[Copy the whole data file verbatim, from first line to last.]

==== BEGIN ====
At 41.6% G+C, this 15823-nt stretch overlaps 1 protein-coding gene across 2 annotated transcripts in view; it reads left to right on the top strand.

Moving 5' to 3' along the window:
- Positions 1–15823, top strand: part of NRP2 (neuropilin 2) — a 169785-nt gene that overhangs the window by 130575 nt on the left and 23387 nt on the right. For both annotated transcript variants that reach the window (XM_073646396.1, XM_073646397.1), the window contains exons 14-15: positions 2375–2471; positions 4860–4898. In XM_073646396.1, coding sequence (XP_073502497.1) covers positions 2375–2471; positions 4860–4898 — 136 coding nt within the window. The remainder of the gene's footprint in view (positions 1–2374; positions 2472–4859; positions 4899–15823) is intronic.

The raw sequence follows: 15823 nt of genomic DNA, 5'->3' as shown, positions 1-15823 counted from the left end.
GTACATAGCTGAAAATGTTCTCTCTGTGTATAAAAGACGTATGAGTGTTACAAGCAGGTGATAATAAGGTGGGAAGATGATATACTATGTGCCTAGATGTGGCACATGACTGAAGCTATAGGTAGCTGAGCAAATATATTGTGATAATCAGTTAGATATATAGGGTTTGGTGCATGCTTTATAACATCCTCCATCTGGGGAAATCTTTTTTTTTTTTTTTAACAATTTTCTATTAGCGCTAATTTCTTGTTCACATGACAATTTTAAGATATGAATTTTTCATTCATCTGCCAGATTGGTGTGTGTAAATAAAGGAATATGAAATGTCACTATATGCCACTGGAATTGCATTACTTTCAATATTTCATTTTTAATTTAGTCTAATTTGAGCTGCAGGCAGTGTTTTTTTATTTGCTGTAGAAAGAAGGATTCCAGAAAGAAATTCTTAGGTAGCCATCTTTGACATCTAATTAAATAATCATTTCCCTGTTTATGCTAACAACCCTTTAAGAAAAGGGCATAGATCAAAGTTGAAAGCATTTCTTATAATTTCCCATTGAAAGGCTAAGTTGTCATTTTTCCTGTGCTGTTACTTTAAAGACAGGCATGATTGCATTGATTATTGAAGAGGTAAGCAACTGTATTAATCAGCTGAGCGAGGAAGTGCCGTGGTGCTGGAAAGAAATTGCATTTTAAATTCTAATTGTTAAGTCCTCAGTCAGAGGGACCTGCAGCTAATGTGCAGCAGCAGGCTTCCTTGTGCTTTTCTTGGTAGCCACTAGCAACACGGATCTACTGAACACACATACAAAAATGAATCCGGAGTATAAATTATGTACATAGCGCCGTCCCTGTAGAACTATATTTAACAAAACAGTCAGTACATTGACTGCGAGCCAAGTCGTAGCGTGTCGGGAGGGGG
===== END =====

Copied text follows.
At 41.6% G+C, this 15823-nt stretch overlaps 1 protein-coding gene across 2 annotated transcripts in view; it reads left to right on the top strand.

Moving 5' to 3' along the window:
- Positions 1–15823, top strand: part of NRP2 (neuropilin 2) — a 169785-nt gene that overhangs the window by 130575 nt on the left and 23387 nt on the right. For both annotated transcript variants that reach the window (XM_073646396.1, XM_073646397.1), the window contains exons 14-15: positions 2375–2471; positions 4860–4898. In XM_073646396.1, coding sequence (XP_073502497.1) covers positions 2375–2471; positions 4860–4898 — 136 coding nt within the window. The remainder of the gene's footprint in view (positions 1–2374; positions 2472–4859; positions 4899–15823) is intronic.

The raw sequence follows: 15823 nt of genomic DNA, 5'->3' as shown, positions 1-15823 counted from the left end.
GTACATAGCTGAAAATGTTCTCTCTGTGTATAAAAGACGTATGAGTGTTACAAGCAGGTGATAATAAGGTGGGAAGATGATATACTATGTGCCTAGATGTGGCACATGACTGAAGCTATAGGTAGCTGAGCAAATATATTGTGATAATCAGTTAGATATATAGGGTTTGGTGCATGCTTTATAACATCCTCCATCTGGGGAAATCTTTTTTTTTTTTTTTAACAATTTTCTATTAGCGCTAATTTCTTGTTCACATGACAATTTTAAGATATGAATTTTTCATTCATCTGCCAGATTGGTGTGTGTAAATAAAGGAATATGAAATGTCACTATATGCCACTGGAATTGCATTACTTTCAATATTTCATTTTTAATTTAGTCTAATTTGAGCTGCAGGCAGTGTTTTTTTATTTGCTGTAGAAAGAAGGATTCCAGAAAGAAATTCTTAGGTAGCCATCTTTGACATCTAATTAAATAATCATTTCCCTGTTTATGCTAACAACCCTTTAAGAAAAGGGCATAGATCAAAGTTGAAAGCATTTCTTATAATTTCCCATTGAAAGGCTAAGTTGTCATTTTTCCTGTGCTGTTACTTTAAAGACAGGCATGATTGCATTGATTATTGAAGAGGTAAGCAACTGTATTAATCAGCTGAGCGAGGAAGTGCCGTGGTGCTGGAAAGAAATTGCATTTTAAATTCTAATTGTTAAGTCCTCAGTCAGAGGGACCTGCAGCTAATGTGCAGCAGCAGGCTTCCTTGTGCTTTTCTTGGTAGCCACTAGCAACACGGATCTACTGAACACACATACAAAAATGAATCCGGAGTATAAATTATGTACATAGCGCCGTCCCTGTAGAACTATATTTAACAAAACAGTCAGTACATTGACTGCGAGCCAAGTCGTAGCGTGTCGGGAGGGGG